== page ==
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Traditional Crime Docu-Drama Dressed Up To Sophisticated And Riveting Entertainment
on November 15, 2010
If you're old enough to remember the TV landscape from about a dozen years ago, you'll remember that the airwaves were littered every week with crime stories "inspired by" or "based on" true events. This entertaining, yet exploitative, sub-genre straddling the line between thriller and docu-drama has since been shifted to cable TV for the most part and, generally, the quality of this type of film has been marred by an unnecessary camp factor. I mention this in preface to talking about the fascinating feature "All Good Things," a film by award winning documentarian Andrew Jarecki, not as a negative association--but as an incredibly positive note. "All Good Things" employs everything that has been overdone about this genre, and despite the familiarity in story telling, stands as a richly intriguing and superbly acted drama. In truth, I loved "All Good Things!"
Based on a real New York missing person's case involving a wealthy and powerful real estate family, "All Good Things" introduces us to the Marks clan. Ryan Gosling plays David Marks who has little interest or patience with the family business. Meeting a young woman, Kirsten Dunst, completely removed from the society set he's been raised in--he sees her as a possible escape. But happiness is fleeting for the couple as Gosling is eventually brought back to deal with the seedier elements in his father's empire. The couple's relationship becomes increasingly strained until Dunst disappears. Investigated, yet unsolved, what happens remains a mystery until an ambitious District Attorney 18 years later decides to pursue matters further. That's when things start to get really strange!
Of course, when you've got master actors at the top of their game--that certainly brings a welcome gravitas to the proceedings. I have, for many years, declared Ryan Gosling perhaps the best actor of his generation. Ever since he burst onto the film scene in the controversial "The Believer," Gosling has eschewed being a mainstream "star." Heck, after "The Notebook," another actor might have taken a very different career path. But Gosling, despite a couple of disappointing forays into big budget Hollywood, has remained true to his indie roots. In "All Good Things," Gosling is riveting--a socially awkward powder keg, he is strangely likable AND dangerously unhinged. It's a great, fully rounded performance. Kirsten Dunst, as his wife, hasn't been this good in years. An intriguing blend of strength and vulnerability, she becomes the heart and soul of "All Good Things." And the terrific Frank Langella is mesmerizing, and filled with oily menace, as Gosling's father.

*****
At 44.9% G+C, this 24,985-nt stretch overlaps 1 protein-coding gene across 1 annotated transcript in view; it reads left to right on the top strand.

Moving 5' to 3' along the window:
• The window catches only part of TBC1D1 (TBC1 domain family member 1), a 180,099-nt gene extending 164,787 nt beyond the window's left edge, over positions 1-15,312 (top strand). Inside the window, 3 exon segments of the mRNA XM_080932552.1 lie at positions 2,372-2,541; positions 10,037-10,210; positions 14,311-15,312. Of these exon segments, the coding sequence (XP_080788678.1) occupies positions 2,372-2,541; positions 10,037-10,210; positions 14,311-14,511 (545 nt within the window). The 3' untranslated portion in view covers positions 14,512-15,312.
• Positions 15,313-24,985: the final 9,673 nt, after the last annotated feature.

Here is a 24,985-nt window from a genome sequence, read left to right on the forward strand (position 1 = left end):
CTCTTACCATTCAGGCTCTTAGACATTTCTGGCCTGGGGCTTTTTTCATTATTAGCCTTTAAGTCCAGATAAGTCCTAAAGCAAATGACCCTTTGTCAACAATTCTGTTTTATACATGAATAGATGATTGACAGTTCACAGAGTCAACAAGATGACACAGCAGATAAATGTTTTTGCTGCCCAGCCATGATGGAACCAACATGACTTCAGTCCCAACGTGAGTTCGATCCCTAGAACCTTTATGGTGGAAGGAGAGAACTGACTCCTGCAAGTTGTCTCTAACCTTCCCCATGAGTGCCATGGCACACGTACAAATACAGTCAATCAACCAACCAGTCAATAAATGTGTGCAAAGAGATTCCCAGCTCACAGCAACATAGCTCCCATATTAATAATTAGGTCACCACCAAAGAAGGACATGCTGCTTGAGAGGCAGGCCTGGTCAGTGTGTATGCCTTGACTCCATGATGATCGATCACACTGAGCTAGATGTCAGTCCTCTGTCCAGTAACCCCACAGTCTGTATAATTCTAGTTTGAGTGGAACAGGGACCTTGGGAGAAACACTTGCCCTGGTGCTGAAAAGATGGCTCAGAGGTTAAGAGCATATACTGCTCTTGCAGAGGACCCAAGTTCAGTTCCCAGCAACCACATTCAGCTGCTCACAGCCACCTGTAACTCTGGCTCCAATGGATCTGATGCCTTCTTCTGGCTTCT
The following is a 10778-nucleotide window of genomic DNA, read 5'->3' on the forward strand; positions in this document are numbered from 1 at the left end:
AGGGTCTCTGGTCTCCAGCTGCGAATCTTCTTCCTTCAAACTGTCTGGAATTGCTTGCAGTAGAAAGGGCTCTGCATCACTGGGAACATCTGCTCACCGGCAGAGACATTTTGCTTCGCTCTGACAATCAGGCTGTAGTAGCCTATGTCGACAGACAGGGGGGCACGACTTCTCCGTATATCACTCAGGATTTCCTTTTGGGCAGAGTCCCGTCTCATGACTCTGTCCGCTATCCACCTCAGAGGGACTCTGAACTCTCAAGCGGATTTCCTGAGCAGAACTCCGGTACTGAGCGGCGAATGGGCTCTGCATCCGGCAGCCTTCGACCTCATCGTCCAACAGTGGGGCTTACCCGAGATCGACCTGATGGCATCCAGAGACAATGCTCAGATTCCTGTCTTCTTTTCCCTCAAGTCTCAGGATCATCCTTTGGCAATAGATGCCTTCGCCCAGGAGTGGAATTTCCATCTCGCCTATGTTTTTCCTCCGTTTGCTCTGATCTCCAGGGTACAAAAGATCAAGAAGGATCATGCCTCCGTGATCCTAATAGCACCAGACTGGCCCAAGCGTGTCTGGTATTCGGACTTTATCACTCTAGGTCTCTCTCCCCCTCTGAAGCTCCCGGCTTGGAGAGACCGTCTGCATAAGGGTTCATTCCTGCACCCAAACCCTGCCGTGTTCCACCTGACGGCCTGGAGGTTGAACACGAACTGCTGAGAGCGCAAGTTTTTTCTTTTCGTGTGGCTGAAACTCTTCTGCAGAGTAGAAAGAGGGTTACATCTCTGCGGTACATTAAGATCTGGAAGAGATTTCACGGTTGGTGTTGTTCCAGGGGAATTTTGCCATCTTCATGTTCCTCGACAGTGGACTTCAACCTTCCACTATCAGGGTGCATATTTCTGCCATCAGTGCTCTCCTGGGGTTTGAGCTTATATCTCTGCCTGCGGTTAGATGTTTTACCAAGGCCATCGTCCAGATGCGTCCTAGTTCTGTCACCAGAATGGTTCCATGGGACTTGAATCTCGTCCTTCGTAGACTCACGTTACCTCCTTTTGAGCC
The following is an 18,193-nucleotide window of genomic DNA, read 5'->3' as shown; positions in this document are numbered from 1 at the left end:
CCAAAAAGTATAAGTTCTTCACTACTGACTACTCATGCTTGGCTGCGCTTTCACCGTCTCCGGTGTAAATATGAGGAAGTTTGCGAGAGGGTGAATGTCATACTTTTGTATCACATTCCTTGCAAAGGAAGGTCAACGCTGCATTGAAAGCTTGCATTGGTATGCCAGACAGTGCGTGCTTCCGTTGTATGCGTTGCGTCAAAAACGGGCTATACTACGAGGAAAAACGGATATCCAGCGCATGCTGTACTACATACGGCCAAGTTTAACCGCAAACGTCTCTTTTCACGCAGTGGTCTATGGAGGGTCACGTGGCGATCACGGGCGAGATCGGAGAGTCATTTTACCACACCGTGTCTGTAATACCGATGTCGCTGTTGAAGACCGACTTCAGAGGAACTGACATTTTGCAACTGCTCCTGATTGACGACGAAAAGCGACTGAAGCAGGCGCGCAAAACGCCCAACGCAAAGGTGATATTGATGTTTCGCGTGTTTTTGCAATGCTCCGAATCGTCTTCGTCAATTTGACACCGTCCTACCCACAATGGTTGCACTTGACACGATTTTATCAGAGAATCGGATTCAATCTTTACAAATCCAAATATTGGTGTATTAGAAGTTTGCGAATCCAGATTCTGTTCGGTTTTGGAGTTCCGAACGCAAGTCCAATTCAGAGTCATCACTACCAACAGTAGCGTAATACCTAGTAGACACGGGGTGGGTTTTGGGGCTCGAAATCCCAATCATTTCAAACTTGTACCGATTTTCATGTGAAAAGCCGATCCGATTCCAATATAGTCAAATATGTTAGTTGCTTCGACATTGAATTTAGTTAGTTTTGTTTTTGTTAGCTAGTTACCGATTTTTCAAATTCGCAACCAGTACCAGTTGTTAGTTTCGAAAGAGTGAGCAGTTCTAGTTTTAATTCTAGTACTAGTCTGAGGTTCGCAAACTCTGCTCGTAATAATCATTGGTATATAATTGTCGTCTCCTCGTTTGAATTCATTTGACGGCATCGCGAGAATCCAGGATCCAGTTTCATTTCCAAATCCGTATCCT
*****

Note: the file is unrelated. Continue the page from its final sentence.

The film is also great-looking, with its use of shadow and darkness. The score is fantastic as well--so haunting. The first two-thirds of "All Good Things" are absolutely flawless. The pairing of Dunst and Gosling and their story together is as polished and entertaining as anything you're likely to see this year. However, when the film fast forward--it does suffer by comparison. This is where the story becomes utterly bizarre. I still loved it and it is undeniably fascinating, but it lacks the dramatic tension that had so distinguished the earlier sections. All in all, though, this is sophisticated adult entertainment and highly recommended. About 4 1/2 stars. KGHarris, 11/10.